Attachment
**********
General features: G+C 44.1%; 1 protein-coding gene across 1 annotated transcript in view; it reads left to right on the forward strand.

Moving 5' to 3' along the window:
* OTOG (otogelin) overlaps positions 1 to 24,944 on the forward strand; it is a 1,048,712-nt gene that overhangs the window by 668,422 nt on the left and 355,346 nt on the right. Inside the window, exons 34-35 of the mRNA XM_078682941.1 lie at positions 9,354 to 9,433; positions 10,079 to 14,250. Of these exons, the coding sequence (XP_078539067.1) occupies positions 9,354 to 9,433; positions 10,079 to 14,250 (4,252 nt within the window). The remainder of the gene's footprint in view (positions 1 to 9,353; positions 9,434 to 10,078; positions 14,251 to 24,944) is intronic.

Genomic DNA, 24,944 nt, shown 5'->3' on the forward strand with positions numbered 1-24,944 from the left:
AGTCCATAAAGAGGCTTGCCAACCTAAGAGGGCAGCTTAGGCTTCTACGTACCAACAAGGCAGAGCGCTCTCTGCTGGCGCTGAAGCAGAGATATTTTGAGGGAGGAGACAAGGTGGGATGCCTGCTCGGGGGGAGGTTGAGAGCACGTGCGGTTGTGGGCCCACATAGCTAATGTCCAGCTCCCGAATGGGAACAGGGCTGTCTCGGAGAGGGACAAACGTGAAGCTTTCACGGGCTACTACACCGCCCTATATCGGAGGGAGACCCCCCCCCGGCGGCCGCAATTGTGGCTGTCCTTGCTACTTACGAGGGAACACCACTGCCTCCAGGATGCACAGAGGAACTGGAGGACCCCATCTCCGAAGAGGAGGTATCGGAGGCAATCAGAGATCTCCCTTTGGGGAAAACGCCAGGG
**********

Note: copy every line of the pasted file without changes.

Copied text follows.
General features: G+C 44.1%; 1 protein-coding gene across 1 annotated transcript in view; it reads left to right on the forward strand.

Moving 5' to 3' along the window:
* OTOG (otogelin) overlaps positions 1 to 24,944 on the forward strand; it is a 1,048,712-nt gene that overhangs the window by 668,422 nt on the left and 355,346 nt on the right. Inside the window, exons 34-35 of the mRNA XM_078682941.1 lie at positions 9,354 to 9,433; positions 10,079 to 14,250. Of these exons, the coding sequence (XP_078539067.1) occupies positions 9,354 to 9,433; positions 10,079 to 14,250 (4,252 nt within the window). The remainder of the gene's footprint in view (positions 1 to 9,353; positions 9,434 to 10,078; positions 14,251 to 24,944) is intronic.

Genomic DNA, 24,944 nt, shown 5'->3' on the forward strand with positions numbered 1-24,944 from the left:
AGTCCATAAAGAGGCTTGCCAACCTAAGAGGGCAGCTTAGGCTTCTACGTACCAACAAGGCAGAGCGCTCTCTGCTGGCGCTGAAGCAGAGATATTTTGAGGGAGGAGACAAGGTGGGATGCCTGCTCGGGGGGAGGTTGAGAGCACGTGCGGTTGTGGGCCCACATAGCTAATGTCCAGCTCCCGAATGGGAACAGGGCTGTCTCGGAGAGGGACAAACGTGAAGCTTTCACGGGCTACTACACCGCCCTATATCGGAGGGAGACCCCCCCCCGGCGGCCGCAATTGTGGCTGTCCTTGCTACTTACGAGGGAACACCACTGCCTCCAGGATGCACAGAGGAACTGGAGGACCCCATCTCCGAAGAGGAGGTATCGGAGGCAATCAGAGATCTCCCTTTGGGGAAAACGCCAGGG